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Pollutants in biofilters and long-term function in cold climates

Published: 10 June 2022

In the autumn of 2022, Robert Furén will present his licentiate thesis within DRIZZLE - center for stormwater management with the title “Storm water bioretention: Pollutant occurrence and accumulation in filter material and forebay” at Luleå University of Technology. The results highlight the importance of planned systematic maintenance and well considered design to achieve good function over time

In modern cities, pollutants accumulate and mix with precipitation. In combination with the rapid urban runoff, this leads to major challenges regarding storm water quality and quantity control measures. Bioretention cells are popular and a commonly applied technique since this low impact development practice for stormwater treatment in urban areas and its performance is considered an efficient treatment of various pollutants. Often, they are installed as part of our urban stormwater system where both quality and esthetical aspects are of importance.

Robert's research concentrates on studies of bioretention facilities for stormwater treatment in urban areas with special focus on accumulation of pollutants and treatment capacity over time. When it comes to bioretention facilities, the filter material is of great importance because of its high impact on the stormwater treatment efficiency. Also, the treatment facilities’ site-specific design in terms of placement of inlets and forebays is important for the long-term function. A major field study of biofilters was carried out in autumn 2019 in the United States, the results having been analyzed and assessed in 2020 and 2021 and will be published in 2022.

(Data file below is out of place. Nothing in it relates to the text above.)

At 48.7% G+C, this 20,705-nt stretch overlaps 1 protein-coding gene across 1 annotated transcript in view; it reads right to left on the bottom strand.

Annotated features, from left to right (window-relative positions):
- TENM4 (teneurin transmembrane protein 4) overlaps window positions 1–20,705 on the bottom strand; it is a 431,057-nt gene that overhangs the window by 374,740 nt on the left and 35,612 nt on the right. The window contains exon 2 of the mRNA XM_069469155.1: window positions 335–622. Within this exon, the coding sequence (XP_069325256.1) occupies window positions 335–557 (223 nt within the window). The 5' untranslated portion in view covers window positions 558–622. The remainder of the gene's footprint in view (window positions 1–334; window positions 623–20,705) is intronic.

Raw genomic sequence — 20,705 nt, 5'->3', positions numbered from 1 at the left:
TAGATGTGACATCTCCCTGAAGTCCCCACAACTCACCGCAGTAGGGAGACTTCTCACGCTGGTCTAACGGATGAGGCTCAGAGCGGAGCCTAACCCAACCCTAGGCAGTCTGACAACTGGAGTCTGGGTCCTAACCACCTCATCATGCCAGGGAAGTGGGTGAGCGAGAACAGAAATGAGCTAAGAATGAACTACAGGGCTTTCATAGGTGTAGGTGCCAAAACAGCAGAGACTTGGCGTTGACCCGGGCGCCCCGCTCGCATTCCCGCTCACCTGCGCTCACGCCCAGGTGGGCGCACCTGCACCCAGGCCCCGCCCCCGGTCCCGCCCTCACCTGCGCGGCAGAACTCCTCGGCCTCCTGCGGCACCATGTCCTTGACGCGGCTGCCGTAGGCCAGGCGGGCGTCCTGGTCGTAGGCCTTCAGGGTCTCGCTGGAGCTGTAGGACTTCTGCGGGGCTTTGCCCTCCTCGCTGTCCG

The results from the study show that the concentrations and occurrence of metals (Cd, Cr, Cu, Ni, Pb and Zn) and four groups of organic pollutants (PAHs, PCBs, phthalates and alkylphenols) are higher in the surface layers and near the inlets. The results also show that metals are relatively mobile in filter materials. Therefore, there is a potential risk of leaching over time or when handling the filter material or sediments from stormwater facilities that have been in operation for a longer time. Overall, the results provide a picture of how different substances bind and accumulate in biofilters, but also of the risks that are built in over time. 

In doing so, the results contribute to increased understanding and a better assessment of the facilities’ design and maintenance which facilitates better functioning and reduced risk of spreading pollutants in connection with operation and maintenance measures or future replacement of the filter material. 

Robert Furén

Robert Furén, Industrial Ph.D student

Organisation: Urban Water Engineering, Architecture and Water, Department of Civil, Environmental and Natural Resources Engineering